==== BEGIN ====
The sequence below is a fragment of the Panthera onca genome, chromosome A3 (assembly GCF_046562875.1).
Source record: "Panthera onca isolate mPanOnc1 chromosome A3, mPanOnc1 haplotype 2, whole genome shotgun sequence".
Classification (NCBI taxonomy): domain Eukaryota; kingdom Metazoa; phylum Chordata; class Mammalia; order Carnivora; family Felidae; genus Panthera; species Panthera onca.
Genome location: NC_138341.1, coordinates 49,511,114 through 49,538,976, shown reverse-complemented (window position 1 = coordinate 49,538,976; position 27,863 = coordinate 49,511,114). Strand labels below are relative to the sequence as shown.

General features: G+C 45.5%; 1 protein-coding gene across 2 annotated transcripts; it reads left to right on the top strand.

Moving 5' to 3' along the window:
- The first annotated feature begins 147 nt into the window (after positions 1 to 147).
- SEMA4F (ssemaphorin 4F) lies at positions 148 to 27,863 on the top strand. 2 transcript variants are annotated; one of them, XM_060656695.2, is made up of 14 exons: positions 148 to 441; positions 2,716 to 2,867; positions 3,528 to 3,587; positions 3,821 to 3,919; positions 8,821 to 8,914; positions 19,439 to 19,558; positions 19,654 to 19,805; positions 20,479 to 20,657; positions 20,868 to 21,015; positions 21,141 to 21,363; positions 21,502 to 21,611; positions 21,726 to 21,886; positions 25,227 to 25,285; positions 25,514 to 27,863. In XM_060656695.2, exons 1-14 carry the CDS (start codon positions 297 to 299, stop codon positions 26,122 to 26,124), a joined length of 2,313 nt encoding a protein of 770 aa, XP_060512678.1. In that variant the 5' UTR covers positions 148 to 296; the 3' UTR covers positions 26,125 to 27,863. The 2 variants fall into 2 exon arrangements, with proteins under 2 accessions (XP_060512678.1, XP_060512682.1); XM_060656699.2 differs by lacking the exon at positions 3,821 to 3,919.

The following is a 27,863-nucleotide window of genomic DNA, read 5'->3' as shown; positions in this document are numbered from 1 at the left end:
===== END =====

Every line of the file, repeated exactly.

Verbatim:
The sequence below is a fragment of the Panthera onca genome, chromosome A3 (assembly GCF_046562875.1).
Source record: "Panthera onca isolate mPanOnc1 chromosome A3, mPanOnc1 haplotype 2, whole genome shotgun sequence".
Classification (NCBI taxonomy): domain Eukaryota; kingdom Metazoa; phylum Chordata; class Mammalia; order Carnivora; family Felidae; genus Panthera; species Panthera onca.
Genome location: NC_138341.1, coordinates 49,511,114 through 49,538,976, shown reverse-complemented (window position 1 = coordinate 49,538,976; position 27,863 = coordinate 49,511,114). Strand labels below are relative to the sequence as shown.

General features: G+C 45.5%; 1 protein-coding gene across 2 annotated transcripts; it reads left to right on the top strand.

Moving 5' to 3' along the window:
- The first annotated feature begins 147 nt into the window (after positions 1 to 147).
- SEMA4F (ssemaphorin 4F) lies at positions 148 to 27,863 on the top strand. 2 transcript variants are annotated; one of them, XM_060656695.2, is made up of 14 exons: positions 148 to 441; positions 2,716 to 2,867; positions 3,528 to 3,587; positions 3,821 to 3,919; positions 8,821 to 8,914; positions 19,439 to 19,558; positions 19,654 to 19,805; positions 20,479 to 20,657; positions 20,868 to 21,015; positions 21,141 to 21,363; positions 21,502 to 21,611; positions 21,726 to 21,886; positions 25,227 to 25,285; positions 25,514 to 27,863. In XM_060656695.2, exons 1-14 carry the CDS (start codon positions 297 to 299, stop codon positions 26,122 to 26,124), a joined length of 2,313 nt encoding a protein of 770 aa, XP_060512678.1. In that variant the 5' UTR covers positions 148 to 296; the 3' UTR covers positions 26,125 to 27,863. The 2 variants fall into 2 exon arrangements, with proteins under 2 accessions (XP_060512678.1, XP_060512682.1); XM_060656699.2 differs by lacking the exon at positions 3,821 to 3,919.

The following is a 27,863-nucleotide window of genomic DNA, read 5'->3' as shown; positions in this document are numbered from 1 at the left end: